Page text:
Casement will not only live in the hearts and minds of the Irish for his part in fighting for their human rights, but also in those of the native tribes of the Congo and the Putumayo Indians of Peru.
For a number of years prior to 1903, stories of extreme brutality, torture and even murder by King Leopold II’s private army, the Force Publique, against the native population of the Congo had been reported in the House of Commons. A resolution was passed by the British government to investigate these alleged human rights infringements. Casement was the British Foreign Office consul in Boma in the Congo Free State so he took on the responsibility of finding out what atrocities were being inflicted on these people. Casement’s report was damning and by using harrowing victim statements he made a considerable impact on public opinion.
In 1906 Casement was consul-general in Rio de Janeiro when he was tasked with investigating enforced slavery of the Putumayo Indians by the Peruvian Amazon Company (PAC). Again Casement shone an international light on the plight of the South American natives through the publication in 1911 of his thoroughly investigated and personal report. Having been made a Companion of the Order of St Michael and St George in 1905 for his humanitarian work in the Congo, Casement then received a knighthood in 1911.
During his trial for treason in the Old Bailey, both the defence and prosecution brought up Casement’s pioneering humanitarian work. For one side it illustrated his drive to help those oppressed by others, for the other it strengthened their conviction against this once loyal British subject. International public opinion had become highly critical of the British government after the executions of the leaders of the 1916 Easter Rising, so demands that Casement be spared the death penalty grew. In order to stop this support from gathering momentum, the British authorities released typescripts from a “set of diaries”, alleged to belong to Casement, which contained details of homosexual encounters. These “diaries”, known as the ‘Black Diaries’, were never seen by anyone. It was always only typescripts that were produced as evidence.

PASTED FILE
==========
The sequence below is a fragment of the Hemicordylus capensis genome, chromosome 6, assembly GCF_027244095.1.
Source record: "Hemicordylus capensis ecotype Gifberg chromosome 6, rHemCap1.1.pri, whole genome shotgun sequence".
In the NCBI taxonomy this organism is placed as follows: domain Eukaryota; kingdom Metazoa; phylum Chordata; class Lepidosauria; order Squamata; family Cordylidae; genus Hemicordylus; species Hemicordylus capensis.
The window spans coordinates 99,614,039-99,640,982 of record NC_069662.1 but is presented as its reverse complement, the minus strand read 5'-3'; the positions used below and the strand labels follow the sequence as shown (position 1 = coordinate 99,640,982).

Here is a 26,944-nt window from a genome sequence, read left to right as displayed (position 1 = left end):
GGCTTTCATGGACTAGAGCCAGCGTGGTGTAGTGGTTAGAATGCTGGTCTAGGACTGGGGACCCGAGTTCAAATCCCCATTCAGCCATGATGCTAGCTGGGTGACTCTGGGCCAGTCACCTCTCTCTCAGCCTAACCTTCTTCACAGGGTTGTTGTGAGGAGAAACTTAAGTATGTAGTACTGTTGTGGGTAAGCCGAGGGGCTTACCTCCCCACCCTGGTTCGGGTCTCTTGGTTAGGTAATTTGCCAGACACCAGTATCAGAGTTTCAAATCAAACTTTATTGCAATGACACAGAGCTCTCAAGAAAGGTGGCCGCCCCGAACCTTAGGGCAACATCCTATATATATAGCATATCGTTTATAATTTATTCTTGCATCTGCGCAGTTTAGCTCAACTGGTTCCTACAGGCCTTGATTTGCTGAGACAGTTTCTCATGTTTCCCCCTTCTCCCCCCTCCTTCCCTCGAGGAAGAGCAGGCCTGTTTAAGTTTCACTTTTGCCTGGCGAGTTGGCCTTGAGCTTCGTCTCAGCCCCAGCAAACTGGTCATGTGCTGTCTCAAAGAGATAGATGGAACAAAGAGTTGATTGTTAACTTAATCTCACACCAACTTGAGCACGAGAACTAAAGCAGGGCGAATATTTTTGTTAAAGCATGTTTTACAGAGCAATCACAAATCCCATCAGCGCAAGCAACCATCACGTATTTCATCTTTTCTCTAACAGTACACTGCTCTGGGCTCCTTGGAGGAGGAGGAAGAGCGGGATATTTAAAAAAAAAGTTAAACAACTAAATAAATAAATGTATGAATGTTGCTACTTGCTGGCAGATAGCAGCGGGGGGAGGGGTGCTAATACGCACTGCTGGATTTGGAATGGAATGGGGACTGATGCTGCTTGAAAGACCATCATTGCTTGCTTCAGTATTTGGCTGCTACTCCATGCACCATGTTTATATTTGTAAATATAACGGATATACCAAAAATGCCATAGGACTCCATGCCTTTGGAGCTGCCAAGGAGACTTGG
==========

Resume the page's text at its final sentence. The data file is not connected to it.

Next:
Casement lived at a time when homosexuality was a crime and strong conservatism was the norm amongst the Irish Catholic population; the majority of Casement’s supporters. By circulating typescripts from these diaries, the British authorities undermined and weakened the support for Casement. In a letter dated 30th June 1916 to his solicitor, George Gavan Duffy, Casement asks for his name to be cleared from the wrongful and untrue accounts that were being put forward about him.
‘I further beg of you as a last wish – or as if it be a last wish – to make absolutely clear from my letters and private papers in your hands and from the other sources of information open to you wherein I have been wrongfully and most untruthfully assailed in the course of the prosecution by the crown witnesses. You are acquainted with the facts and I [?] the vindication of my personal honour.’
Could he be referring to the ‘Black Diaries’? It must have been on his mind but so too was the trial and what was being put forward as evidence against him. The full letter is shown above and deserves to be read.
With the date of his execution drawing nearer, Casement wrote a letter to Margaret Gavan Duffy, his solicitor’s wife, on 14th July 1916 where he wrote
‘Today my mind is far away, down by O’Sullivan Beare’s land! And over there, where I shall never be again, not even in dreams – by Clare and Aran and Garumna. I wonder how it will all be a hundred years hence and whether any of the old speech and thoughts that spring from it and prayers that grew from it will still survive.’
On 2nd August 1916 at 9pm, the day before his scheduled execution, Roger Casement wrote a short note to Margaret on the back of a prayer card. He wrote
‘Tomorrow St Stephen’s Day I die the death I sought and may God forgive the mistakes and receive the intent – Ireland’s freedom.’